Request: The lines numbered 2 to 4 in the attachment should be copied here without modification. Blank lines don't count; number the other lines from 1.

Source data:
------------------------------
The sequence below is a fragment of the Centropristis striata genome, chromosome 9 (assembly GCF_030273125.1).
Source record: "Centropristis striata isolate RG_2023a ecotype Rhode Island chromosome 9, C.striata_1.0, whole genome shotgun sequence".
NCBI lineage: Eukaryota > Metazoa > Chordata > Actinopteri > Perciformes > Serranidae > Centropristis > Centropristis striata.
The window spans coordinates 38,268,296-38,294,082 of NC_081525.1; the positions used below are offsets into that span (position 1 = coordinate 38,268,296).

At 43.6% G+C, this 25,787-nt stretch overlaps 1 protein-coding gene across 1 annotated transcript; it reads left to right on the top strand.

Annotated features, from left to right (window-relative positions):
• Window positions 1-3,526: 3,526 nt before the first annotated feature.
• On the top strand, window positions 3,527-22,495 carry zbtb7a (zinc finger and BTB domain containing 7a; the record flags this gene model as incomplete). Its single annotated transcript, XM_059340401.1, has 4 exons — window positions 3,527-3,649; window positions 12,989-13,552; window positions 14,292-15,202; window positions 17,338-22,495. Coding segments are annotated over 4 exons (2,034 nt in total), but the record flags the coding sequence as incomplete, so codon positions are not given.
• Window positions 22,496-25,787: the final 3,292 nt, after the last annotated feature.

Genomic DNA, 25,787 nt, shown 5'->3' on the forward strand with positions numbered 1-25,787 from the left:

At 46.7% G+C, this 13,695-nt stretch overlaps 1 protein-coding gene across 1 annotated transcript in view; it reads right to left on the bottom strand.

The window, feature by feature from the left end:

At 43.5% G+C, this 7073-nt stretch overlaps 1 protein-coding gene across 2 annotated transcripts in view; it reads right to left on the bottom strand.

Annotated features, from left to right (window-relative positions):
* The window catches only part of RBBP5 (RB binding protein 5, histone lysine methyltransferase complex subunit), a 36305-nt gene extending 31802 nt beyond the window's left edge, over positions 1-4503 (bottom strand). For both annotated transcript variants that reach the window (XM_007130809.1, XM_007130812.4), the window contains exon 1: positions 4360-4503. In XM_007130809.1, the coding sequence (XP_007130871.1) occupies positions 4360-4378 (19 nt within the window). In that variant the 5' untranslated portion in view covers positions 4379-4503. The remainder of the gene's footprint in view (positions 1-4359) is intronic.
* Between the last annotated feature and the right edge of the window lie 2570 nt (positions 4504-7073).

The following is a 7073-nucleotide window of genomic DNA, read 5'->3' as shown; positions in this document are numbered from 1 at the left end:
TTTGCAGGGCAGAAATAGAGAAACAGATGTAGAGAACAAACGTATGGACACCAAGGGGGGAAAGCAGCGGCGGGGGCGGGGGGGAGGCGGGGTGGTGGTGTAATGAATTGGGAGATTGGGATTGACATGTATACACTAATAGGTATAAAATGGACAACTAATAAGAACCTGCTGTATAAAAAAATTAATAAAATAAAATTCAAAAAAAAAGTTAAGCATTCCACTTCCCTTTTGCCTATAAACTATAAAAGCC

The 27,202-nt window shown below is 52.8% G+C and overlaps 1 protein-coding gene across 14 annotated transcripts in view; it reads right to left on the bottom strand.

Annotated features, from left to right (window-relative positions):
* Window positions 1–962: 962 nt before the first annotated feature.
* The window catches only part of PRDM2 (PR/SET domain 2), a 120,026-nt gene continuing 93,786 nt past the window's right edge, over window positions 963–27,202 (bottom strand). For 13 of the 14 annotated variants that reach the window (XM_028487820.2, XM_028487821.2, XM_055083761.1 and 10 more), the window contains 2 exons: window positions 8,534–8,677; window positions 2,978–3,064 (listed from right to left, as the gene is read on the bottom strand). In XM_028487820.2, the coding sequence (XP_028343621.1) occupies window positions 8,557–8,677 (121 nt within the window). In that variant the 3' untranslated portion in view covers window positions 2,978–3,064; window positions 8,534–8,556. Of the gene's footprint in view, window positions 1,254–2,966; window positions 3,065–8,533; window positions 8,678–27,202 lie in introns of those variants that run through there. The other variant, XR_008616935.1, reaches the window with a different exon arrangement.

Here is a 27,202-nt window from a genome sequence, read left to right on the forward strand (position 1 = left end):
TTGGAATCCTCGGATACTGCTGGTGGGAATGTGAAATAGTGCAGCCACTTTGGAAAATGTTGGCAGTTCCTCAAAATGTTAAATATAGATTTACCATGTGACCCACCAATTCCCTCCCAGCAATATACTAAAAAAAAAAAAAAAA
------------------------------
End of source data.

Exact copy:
Source record: "Centropristis striata isolate RG_2023a ecotype Rhode Island chromosome 9, C.striata_1.0, whole genome shotgun sequence".
NCBI lineage: Eukaryota > Metazoa > Chordata > Actinopteri > Perciformes > Serranidae > Centropristis > Centropristis striata.
The window spans coordinates 38,268,296-38,294,082 of NC_081525.1; the positions used below are offsets into that span (position 1 = coordinate 38,268,296).